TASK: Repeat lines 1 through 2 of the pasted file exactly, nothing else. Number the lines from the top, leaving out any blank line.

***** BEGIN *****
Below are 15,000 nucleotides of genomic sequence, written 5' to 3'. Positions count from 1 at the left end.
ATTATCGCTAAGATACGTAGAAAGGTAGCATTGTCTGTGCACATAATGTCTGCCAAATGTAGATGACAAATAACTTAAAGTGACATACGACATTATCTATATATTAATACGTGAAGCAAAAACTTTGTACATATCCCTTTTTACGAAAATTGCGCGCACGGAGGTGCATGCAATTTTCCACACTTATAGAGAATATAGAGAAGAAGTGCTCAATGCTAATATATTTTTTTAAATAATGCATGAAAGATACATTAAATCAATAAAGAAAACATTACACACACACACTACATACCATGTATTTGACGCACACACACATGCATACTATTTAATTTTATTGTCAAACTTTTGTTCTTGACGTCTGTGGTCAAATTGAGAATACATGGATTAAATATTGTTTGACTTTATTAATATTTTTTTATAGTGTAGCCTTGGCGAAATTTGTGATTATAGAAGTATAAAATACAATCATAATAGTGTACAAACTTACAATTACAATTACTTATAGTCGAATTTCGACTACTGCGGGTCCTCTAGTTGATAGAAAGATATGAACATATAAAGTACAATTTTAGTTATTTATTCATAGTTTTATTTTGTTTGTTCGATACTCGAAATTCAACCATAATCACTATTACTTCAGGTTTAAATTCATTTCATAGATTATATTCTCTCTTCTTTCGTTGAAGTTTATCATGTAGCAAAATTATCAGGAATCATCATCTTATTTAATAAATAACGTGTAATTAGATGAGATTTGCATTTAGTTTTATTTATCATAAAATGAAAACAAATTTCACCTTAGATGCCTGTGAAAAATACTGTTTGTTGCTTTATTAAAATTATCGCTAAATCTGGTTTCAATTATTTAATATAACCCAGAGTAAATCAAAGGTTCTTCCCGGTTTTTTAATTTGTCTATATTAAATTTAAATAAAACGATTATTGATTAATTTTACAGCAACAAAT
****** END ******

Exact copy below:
Below are 15,000 nucleotides of genomic sequence, written 5' to 3'. Positions count from 1 at the left end.
ATTATCGCTAAGATACGTAGAAAGGTAGCATTGTCTGTGCACATAATGTCTGCCAAATGTAGATGACAAATAACTTAAAGTGACATACGACATTATCTATATATTAATACGTGAAGCAAAAACTTTGTACATATCCCTTTTTACGAAAATTGCGCGCACGGAGGTGCATGCAATTTTCCACACTTATAGAGAATATAGAGAAGAAGTGCTCAATGCTAATATATTTTTTTAAATAATGCATGAAAGATACATTAAATCAATAAAGAAAACATTACACACACACACTACATACCATGTATTTGACGCACACACACATGCATACTATTTAATTTTATTGTCAAACTTTTGTTCTTGACGTCTGTGGTCAAATTGAGAATACATGGATTAAATATTGTTTGACTTTATTAATATTTTTTTATAGTGTAGCCTTGGCGAAATTTGTGATTATAGAAGTATAAAATACAATCATAATAGTGTACAAACTTACAATTACAATTACTTATAGTCGAATTTCGACTACTGCGGGTCCTCTAGTTGATAGAAAGATATGAACATATAAAGTACAATTTTAGTTATTTATTCATAGTTTTATTTTGTTTGTTCGATACTCGAAATTCAACCATAATCACTATTACTTCAGGTTTAAATTCATTTCATAGATTATATTCTCTCTTCTTTCGTTGAAGTTTATCATGTAGCAAAATTATCAGGAATCATCATCTTATTTAATAAATAACGTGTAATTAGATGAGATTTGCATTTAGTTTTATTTATCATAAAATGAAAACAAATTTCACCTTAGATGCCTGTGAAAAATACTGTTTGTTGCTTTATTAAAATTATCGCTAAATCTGGTTTCAATTATTTAATATAACCCAGAGTAAATCAAAGGTTCTTCCCGGTTTTTTAATTTGTCTATATTAAATTTAAATAAAACGATTATTGATTAATTTTACAGCAACAAAT